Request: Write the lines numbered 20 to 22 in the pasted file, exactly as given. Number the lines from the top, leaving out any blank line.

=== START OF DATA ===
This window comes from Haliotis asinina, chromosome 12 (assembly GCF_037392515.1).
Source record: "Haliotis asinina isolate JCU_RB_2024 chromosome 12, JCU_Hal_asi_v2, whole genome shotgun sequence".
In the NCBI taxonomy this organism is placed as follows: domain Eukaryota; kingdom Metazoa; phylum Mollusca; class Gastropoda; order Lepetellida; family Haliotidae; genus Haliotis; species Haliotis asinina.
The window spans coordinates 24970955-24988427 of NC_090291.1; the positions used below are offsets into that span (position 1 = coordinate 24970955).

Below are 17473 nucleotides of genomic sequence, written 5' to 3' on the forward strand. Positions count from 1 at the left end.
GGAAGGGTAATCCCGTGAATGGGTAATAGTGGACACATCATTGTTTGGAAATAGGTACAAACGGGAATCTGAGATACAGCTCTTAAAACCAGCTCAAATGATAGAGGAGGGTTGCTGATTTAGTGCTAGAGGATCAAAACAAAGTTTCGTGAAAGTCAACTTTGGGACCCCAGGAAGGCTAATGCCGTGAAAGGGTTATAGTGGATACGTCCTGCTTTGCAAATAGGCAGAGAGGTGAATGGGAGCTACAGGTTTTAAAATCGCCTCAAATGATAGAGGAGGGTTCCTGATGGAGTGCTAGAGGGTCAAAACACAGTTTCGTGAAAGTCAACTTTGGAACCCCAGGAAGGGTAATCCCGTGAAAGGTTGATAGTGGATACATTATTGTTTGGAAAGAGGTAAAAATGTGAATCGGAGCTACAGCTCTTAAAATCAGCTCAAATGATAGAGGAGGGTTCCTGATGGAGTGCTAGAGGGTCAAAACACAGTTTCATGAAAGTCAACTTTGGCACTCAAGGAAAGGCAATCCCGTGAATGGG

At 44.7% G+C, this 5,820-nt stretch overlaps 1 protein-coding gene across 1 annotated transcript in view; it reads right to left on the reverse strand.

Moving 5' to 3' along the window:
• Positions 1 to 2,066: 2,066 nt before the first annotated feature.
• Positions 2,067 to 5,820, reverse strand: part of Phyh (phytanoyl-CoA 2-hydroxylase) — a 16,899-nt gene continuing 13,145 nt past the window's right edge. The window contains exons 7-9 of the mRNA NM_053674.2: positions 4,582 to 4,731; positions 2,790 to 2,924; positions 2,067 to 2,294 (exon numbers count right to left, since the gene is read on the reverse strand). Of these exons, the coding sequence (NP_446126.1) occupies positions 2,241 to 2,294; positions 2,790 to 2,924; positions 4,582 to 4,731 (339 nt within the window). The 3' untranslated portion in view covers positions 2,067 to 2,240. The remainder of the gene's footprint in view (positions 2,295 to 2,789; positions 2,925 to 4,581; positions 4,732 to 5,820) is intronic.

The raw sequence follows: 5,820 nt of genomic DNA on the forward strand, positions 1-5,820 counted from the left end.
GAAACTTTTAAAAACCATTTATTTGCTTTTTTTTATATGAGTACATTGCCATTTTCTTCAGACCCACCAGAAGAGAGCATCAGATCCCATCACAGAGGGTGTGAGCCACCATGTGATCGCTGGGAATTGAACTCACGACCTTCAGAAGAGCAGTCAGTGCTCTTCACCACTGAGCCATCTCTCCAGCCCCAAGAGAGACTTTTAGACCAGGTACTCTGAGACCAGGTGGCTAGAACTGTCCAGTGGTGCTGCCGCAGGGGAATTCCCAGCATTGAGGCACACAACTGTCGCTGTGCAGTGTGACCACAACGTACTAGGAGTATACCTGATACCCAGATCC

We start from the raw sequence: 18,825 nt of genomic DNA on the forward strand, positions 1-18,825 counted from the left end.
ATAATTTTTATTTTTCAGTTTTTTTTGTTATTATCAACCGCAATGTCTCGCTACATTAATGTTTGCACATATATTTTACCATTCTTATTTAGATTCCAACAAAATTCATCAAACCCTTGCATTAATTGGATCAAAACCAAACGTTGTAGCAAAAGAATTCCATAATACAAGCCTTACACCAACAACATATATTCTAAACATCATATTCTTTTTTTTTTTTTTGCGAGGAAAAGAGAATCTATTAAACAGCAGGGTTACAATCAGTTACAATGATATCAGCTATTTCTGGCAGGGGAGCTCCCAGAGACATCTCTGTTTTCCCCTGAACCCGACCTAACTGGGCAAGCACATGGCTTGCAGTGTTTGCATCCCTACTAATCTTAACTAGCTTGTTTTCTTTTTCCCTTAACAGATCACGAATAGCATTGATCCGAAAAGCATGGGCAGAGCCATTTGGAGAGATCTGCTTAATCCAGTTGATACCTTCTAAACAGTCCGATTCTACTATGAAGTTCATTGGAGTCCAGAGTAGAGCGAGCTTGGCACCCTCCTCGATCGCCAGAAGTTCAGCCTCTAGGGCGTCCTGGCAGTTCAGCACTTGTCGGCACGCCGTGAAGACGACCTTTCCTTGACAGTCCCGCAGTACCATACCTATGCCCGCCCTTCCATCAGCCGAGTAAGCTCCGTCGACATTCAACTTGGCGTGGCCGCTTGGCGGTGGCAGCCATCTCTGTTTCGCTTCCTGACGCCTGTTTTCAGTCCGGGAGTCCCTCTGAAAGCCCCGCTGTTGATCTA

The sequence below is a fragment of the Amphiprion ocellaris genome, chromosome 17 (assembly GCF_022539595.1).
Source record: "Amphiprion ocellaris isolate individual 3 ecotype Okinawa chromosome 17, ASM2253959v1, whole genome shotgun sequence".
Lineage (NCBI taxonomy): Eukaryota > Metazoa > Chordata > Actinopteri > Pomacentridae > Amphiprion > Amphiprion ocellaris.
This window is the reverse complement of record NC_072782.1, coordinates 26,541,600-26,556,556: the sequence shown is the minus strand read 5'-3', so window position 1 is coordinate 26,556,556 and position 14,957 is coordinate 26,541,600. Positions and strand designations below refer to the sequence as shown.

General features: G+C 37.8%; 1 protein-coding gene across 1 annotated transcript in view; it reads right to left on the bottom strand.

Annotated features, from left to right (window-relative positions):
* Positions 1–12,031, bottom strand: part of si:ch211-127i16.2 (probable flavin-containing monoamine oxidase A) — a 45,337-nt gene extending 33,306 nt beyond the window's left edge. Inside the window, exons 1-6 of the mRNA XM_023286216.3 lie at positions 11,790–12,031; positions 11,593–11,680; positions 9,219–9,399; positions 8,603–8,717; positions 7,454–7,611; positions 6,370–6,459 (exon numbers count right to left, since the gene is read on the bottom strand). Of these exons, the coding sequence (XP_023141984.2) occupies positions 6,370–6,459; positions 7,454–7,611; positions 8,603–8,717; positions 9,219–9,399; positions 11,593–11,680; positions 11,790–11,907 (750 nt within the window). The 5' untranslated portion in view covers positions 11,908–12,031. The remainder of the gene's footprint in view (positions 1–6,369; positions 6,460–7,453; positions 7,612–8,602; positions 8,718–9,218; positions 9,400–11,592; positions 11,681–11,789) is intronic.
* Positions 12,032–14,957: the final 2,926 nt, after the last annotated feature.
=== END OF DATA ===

Annotated features, from left to right (window-relative positions):
* Positions 1–12,031, bottom strand: part of si:ch211-127i16.2 (probable flavin-containing monoamine oxidase A) — a 45,337-nt gene extending 33,306 nt beyond the window's left edge. Inside the window, exons 1-6 of the mRNA XM_023286216.3 lie at positions 11,790–12,031; positions 11,593–11,680; positions 9,219–9,399; positions 8,603–8,717; positions 7,454–7,611; positions 6,370–6,459 (exon numbers count right to left, since the gene is read on the bottom strand). Of these exons, the coding sequence (XP_023141984.2) occupies positions 6,370–6,459; positions 7,454–7,611; positions 8,603–8,717; positions 9,219–9,399; positions 11,593–11,680; positions 11,790–11,907 (750 nt within the window). The 5' untranslated portion in view covers positions 11,908–12,031. The remainder of the gene's footprint in view (positions 1–6,369; positions 6,460–7,453; positions 7,612–8,602; positions 8,718–9,218; positions 9,400–11,592; positions 11,681–11,789) is intronic.
* Positions 12,032–14,957: the final 2,926 nt, after the last annotated feature.